The event was the prestigious Gotham Awards in New York, where Sandler was set to accept a Lifetime Achievement Award. Michelle Williams and the late Sidney Poitier were also honored, just to give you an idea as to how highbrow this event was.

But did that stop Sandler’s daughter from going all out? It did not. They were hilariously ruthless.

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Philadelphia is taking the city back to the past.

Remember when calling your parents, a tow truck or a friend when you were out and about meant digging in your pocket for a quarter to make a pay phone call? Well, a Philadelphia-based collective, PhilTel, is jumping into the past with a modern twist, by installing free-to-use pay phones throughout the city.

Of course, the pay phones that many of us grew up were removed from public places years ago. There no longer seemed to be a need for them when most people had a phone in their pocket or in their hand. But it's easy to forget that not everyone has or wants that luxury. For some people, staying that connected all the time can be too much and for others, it's simply financially impossible to own a cell phone.

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Photo by Jeremy Wong on Unsplash

Teen raises $186,000 to help Walmart worker retire.

In America, many people have to work well past the age of retirement to make ends meet. While some of these people choose to work past retirement age because it keeps them active, some older people, like Nola Carpenter, 81, work out of necessity.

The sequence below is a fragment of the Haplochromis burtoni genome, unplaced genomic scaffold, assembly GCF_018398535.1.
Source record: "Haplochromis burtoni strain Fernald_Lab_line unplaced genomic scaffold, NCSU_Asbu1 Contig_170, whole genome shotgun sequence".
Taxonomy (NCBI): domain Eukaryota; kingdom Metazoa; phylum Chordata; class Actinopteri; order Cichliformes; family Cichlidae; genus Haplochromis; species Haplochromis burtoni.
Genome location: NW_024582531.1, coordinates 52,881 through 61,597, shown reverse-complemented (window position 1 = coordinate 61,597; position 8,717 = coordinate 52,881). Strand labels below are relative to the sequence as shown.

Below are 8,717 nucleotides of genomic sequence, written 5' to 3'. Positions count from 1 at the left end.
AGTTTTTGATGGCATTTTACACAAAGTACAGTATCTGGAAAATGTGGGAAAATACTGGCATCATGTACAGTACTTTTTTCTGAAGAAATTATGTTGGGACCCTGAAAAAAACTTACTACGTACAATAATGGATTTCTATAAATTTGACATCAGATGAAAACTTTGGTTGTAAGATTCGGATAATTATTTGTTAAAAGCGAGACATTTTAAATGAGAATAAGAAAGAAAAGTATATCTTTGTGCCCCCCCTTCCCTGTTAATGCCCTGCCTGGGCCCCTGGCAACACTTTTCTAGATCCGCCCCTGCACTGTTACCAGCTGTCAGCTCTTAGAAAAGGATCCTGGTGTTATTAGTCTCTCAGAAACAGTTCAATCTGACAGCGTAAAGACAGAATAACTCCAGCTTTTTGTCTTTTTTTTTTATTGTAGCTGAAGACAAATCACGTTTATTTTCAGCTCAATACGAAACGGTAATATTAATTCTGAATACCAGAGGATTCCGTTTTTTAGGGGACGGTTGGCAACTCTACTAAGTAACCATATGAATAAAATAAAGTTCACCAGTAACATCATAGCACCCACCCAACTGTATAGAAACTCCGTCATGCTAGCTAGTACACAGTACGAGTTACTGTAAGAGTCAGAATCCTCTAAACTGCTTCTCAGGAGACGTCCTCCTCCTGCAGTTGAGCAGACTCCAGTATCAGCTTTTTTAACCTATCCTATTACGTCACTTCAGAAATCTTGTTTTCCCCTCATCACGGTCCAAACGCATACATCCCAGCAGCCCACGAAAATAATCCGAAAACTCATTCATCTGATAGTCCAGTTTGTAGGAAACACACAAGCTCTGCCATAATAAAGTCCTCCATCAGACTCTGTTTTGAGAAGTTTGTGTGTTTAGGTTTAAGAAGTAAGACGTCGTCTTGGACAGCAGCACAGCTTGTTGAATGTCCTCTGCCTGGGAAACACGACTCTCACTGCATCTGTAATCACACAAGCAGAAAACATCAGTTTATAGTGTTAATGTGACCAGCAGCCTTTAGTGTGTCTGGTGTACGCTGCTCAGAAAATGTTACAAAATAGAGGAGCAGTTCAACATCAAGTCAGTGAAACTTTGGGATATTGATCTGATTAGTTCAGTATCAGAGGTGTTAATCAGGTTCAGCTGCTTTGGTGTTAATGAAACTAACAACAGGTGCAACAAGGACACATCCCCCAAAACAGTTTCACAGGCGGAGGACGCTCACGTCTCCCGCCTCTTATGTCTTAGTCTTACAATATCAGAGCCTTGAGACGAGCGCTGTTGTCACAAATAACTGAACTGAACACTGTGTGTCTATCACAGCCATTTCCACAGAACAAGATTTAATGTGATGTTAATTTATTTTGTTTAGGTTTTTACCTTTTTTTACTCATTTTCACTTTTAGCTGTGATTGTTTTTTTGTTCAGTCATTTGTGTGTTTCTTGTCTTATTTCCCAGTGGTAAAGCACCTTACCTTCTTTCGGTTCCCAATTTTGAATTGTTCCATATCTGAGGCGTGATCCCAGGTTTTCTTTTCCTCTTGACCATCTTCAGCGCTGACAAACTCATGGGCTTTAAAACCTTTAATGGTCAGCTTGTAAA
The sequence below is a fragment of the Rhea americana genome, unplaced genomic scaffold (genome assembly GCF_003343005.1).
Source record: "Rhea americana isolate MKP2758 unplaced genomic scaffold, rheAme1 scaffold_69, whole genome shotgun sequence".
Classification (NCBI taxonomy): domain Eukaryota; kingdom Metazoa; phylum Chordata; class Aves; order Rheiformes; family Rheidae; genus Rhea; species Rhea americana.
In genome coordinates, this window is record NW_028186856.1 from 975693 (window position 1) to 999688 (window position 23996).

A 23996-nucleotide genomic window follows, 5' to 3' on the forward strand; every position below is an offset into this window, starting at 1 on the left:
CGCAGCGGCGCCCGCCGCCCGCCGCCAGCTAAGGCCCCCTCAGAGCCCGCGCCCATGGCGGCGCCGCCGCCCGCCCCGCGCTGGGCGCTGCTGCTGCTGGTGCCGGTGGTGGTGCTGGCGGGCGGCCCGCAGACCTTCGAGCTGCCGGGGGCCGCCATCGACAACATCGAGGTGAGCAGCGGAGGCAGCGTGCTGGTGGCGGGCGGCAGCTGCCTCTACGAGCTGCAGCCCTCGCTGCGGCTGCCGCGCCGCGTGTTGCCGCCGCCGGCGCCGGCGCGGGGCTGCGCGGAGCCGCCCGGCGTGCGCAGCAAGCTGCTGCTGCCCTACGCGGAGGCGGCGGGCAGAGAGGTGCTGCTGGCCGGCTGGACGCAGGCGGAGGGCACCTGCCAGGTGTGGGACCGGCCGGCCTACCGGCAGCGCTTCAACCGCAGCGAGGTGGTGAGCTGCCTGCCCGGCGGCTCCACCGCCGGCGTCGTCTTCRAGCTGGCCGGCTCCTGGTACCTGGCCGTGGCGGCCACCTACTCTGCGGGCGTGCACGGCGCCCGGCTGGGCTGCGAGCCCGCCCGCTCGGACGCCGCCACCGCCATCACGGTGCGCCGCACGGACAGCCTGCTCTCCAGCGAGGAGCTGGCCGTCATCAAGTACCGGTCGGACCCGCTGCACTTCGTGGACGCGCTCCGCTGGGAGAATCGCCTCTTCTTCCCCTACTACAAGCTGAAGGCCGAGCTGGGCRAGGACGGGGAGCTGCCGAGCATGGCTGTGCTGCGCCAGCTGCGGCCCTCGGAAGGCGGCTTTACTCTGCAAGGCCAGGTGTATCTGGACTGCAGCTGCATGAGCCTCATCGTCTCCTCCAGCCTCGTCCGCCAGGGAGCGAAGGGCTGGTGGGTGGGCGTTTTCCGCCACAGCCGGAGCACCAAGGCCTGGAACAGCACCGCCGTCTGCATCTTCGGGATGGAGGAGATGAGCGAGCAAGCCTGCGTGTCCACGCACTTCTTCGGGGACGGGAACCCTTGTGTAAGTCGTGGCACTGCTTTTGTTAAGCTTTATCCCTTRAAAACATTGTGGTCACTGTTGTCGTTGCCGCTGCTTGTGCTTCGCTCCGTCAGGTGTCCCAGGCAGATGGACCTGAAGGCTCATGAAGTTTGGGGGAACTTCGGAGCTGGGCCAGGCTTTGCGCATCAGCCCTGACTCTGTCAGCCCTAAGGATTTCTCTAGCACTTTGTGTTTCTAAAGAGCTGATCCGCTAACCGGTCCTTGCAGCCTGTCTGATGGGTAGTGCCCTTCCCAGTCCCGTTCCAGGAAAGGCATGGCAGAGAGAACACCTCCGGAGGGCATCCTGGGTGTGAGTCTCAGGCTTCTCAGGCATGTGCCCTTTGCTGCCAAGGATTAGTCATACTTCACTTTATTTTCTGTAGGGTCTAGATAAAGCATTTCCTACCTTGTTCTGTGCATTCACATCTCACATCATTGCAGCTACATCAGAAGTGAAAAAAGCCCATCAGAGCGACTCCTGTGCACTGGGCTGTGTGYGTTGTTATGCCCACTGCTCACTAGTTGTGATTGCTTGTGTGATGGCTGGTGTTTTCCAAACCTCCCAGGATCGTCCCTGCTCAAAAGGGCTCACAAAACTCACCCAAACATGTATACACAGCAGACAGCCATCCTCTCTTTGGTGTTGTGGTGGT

Carpenter has been working at Walmart for 20 years, way beyond most people's retirement age just so that she can afford to continue to pay her mortgage. When 19-year-old Devan Bonagura saw the woman looking tired in the break room of the store, he posted a video to his TikTok of Carpenter with a text overlay that said, "Life shouldn't b this hard..." complete with a sad face emoji.

In the video, Carpenter is sitting at a small table looking down and appearing to be exhausted. The caption of the video reads ":/ I feel bad." Turns out, a lot of other people did too, and encouraged the teen to start a GoFundMe, which has since completed.

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Think all cats are the same? These pictures prove they each have their own personality

Photographer Nils Jacobi shows how cats aren't nearly as aloof as one might think.

All images used with Nils Jacobi's permission. @furryfritz/Instagram

Catographer purrfectly captures cats' purrsonalities.

People often mistakingly attribute a singular personality to cats—usually the words "aloof" or "snobby" are used to describe them. At best, they might be given the "evil genius" label. But in actuality, no two cats are alike. Each has their own distinct ways of being, whether that’s silly, sophisticated, affectionate, downright diabolical or somewhere in between.

This photographer has the pictures to prove it.

Nils Jacobi, better known online as furryfritz, the catographer, has photographed literally thousands upon thousands of cats—from Maine coons who look like they should be in a perfume ad to tabbies in full-on derp mode.